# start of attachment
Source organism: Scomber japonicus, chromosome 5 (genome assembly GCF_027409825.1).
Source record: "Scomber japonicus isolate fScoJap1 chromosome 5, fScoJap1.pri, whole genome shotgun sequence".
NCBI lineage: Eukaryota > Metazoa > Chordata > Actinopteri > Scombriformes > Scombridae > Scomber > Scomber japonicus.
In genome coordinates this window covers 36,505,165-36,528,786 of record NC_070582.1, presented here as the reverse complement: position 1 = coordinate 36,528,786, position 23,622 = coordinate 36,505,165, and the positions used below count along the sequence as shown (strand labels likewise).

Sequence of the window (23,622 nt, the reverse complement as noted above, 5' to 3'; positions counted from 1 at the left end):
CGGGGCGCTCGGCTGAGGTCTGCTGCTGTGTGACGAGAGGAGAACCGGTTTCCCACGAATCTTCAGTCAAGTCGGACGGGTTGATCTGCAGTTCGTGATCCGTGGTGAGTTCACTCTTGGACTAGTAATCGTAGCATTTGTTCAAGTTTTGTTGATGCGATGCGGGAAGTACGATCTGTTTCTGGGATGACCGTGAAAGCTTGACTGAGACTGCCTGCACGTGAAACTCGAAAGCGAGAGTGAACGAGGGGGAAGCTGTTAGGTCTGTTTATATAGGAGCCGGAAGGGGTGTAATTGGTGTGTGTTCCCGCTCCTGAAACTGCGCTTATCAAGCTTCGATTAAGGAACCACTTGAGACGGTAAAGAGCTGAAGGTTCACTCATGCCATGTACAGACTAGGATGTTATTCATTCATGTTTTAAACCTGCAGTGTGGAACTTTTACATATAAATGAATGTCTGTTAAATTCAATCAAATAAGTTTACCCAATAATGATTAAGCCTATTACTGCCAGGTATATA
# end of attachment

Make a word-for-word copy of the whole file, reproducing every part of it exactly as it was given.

Source organism: Scomber japonicus, chromosome 5 (genome assembly GCF_027409825.1).
Source record: "Scomber japonicus isolate fScoJap1 chromosome 5, fScoJap1.pri, whole genome shotgun sequence".
NCBI lineage: Eukaryota > Metazoa > Chordata > Actinopteri > Scombriformes > Scombridae > Scomber > Scomber japonicus.
In genome coordinates this window covers 36,505,165-36,528,786 of record NC_070582.1, presented here as the reverse complement: position 1 = coordinate 36,528,786, position 23,622 = coordinate 36,505,165, and the positions used below count along the sequence as shown (strand labels likewise).

Sequence of the window (23,622 nt, the reverse complement as noted above, 5' to 3'; positions counted from 1 at the left end):
CGGGGCGCTCGGCTGAGGTCTGCTGCTGTGTGACGAGAGGAGAACCGGTTTCCCACGAATCTTCAGTCAAGTCGGACGGGTTGATCTGCAGTTCGTGATCCGTGGTGAGTTCACTCTTGGACTAGTAATCGTAGCATTTGTTCAAGTTTTGTTGATGCGATGCGGGAAGTACGATCTGTTTCTGGGATGACCGTGAAAGCTTGACTGAGACTGCCTGCACGTGAAACTCGAAAGCGAGAGTGAACGAGGGGGAAGCTGTTAGGTCTGTTTATATAGGAGCCGGAAGGGGTGTAATTGGTGTGTGTTCCCGCTCCTGAAACTGCGCTTATCAAGCTTCGATTAAGGAACCACTTGAGACGGTAAAGAGCTGAAGGTTCACTCATGCCATGTACAGACTAGGATGTTATTCATTCATGTTTTAAACCTGCAGTGTGGAACTTTTACATATAAATGAATGTCTGTTAAATTCAATCAAATAAGTTTACCCAATAATGATTAAGCCTATTACTGCCAGGTATATA